The second mistake employees make is not taking full advantage of the company match. The company match is free money provided by the employer, yet many employees choose not to take it.
The third mistake employees make is limiting their contributions to maximizing the company match. One has nothing to do with the other. Employees should use one of the many calculators available (often on their own 401(k) website) to figure out how much they should be saving, and make a plan to get to that level, either immediately or through gradual increases. Assuming that the level that maximizes the company match will be sufficient to provide a comfortable retirement is simplistic and often wrong.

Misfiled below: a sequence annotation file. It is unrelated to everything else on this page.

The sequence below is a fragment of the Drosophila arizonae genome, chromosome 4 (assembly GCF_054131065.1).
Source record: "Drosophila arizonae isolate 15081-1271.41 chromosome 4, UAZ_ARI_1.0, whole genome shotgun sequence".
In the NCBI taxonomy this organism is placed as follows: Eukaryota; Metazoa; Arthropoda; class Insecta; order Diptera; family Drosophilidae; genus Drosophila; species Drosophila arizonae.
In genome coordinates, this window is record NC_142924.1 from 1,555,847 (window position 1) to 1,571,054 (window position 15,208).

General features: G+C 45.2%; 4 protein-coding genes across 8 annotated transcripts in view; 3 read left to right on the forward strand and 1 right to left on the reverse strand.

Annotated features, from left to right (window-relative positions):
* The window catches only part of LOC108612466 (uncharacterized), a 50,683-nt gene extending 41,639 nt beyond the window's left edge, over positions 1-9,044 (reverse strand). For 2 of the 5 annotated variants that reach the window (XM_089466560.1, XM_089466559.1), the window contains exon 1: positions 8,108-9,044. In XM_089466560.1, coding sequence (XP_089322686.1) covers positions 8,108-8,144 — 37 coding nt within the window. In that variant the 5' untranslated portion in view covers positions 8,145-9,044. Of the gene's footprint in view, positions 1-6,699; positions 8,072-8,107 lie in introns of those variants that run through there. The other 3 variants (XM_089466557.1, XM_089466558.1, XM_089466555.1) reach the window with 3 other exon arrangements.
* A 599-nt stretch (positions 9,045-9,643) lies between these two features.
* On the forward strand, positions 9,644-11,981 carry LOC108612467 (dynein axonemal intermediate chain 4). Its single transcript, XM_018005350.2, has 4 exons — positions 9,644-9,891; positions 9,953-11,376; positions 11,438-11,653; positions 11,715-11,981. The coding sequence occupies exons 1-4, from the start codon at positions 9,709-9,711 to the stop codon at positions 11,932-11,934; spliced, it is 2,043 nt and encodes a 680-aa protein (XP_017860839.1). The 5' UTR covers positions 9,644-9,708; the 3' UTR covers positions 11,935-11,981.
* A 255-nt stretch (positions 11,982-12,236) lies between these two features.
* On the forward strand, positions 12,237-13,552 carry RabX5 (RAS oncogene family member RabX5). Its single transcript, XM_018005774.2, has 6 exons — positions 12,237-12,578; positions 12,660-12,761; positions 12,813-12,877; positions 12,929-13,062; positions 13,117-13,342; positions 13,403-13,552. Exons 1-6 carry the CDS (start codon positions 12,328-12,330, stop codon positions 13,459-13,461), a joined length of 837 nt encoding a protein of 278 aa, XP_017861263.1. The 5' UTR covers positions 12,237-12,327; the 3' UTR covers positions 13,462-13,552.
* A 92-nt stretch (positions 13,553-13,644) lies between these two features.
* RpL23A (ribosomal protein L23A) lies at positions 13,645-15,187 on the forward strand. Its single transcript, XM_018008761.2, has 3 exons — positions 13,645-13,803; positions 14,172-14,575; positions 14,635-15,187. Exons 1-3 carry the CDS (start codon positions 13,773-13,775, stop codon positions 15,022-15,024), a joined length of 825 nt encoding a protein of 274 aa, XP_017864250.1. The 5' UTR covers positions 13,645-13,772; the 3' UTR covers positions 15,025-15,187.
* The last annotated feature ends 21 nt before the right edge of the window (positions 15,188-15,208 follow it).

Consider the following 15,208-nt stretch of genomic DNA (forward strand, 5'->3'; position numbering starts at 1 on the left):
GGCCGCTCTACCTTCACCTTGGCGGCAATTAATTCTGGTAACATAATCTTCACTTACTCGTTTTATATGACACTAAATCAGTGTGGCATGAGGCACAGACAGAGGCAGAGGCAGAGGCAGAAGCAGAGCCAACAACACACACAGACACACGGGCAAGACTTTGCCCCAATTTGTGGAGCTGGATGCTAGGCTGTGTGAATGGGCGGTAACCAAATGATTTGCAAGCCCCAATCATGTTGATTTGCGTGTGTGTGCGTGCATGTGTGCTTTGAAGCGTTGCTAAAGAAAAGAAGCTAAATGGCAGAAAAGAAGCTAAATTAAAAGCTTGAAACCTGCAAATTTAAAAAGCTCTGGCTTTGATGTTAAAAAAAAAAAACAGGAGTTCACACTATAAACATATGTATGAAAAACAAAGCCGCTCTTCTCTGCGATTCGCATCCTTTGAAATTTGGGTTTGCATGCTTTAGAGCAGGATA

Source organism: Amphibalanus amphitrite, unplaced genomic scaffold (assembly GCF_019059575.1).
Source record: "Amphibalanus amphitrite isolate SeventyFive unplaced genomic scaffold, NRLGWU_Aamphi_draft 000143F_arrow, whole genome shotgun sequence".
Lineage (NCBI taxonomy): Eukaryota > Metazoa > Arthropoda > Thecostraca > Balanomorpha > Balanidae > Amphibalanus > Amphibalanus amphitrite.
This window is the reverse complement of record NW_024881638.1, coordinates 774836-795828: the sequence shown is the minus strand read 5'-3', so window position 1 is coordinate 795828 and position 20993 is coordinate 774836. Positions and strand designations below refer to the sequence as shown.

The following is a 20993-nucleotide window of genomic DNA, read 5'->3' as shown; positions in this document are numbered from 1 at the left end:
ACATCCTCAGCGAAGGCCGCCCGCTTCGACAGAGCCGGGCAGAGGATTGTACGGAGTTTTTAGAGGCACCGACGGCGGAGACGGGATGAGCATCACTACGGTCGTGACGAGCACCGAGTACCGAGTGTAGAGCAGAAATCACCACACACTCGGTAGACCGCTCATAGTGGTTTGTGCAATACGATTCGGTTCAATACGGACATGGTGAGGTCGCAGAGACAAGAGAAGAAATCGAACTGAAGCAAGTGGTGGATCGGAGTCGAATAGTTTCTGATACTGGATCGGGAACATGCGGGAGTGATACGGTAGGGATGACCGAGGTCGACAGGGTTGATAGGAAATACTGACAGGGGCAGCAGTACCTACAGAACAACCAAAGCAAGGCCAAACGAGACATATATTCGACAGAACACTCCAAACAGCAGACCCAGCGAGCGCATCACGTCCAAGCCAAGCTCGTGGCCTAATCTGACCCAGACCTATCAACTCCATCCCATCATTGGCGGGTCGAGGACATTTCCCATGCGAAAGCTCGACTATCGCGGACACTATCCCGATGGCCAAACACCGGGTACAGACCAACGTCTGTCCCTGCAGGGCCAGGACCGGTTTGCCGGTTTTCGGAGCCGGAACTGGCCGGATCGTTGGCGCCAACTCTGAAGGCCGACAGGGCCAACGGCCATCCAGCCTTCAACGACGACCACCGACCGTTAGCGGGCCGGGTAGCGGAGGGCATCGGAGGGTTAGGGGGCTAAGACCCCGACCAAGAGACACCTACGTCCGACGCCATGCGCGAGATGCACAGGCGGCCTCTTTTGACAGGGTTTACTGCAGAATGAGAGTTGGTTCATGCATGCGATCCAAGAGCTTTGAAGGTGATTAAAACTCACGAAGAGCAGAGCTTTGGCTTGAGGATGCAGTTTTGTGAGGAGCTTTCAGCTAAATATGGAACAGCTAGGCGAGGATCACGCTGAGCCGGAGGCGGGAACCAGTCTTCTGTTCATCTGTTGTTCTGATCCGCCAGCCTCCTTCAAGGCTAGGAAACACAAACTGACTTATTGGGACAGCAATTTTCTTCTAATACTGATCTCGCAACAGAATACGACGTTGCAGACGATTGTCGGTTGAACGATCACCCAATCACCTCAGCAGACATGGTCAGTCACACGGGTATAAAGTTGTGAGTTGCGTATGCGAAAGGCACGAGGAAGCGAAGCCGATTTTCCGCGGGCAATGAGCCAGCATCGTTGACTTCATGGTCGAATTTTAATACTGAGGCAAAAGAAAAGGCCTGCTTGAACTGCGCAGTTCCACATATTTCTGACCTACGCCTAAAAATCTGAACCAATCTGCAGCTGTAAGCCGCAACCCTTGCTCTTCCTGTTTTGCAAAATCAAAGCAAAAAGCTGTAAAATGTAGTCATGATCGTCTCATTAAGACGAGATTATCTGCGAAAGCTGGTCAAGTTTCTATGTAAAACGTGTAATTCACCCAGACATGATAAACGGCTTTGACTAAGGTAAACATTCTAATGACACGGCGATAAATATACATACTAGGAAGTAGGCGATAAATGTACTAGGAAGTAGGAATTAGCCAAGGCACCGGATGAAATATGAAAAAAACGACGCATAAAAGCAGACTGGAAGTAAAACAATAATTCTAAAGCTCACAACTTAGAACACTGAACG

6. For the cynical CFO, why should a company invest in good plans or matching funds, when “plans are nothing but a benefit to attract and retain employees”
By taking the longer-term view, savvy CFO’s will realize that dedicating money towards helping employees achieve a successful retirement can actually save the company money. If employees don’t have enough money to retire, they will often stay on the payroll longer–at a time when their benefit costs are highest. The health insurance and workman’s compensation costs of a 60 year old employee are vastly higher than that of younger employees. Salary costs are usually higher as well.
7. Since you are one of the Top Plan Advisors in the country – what does your crystal ball say financial benefits plans (pensions, 401K, etc.) will look like in ten years?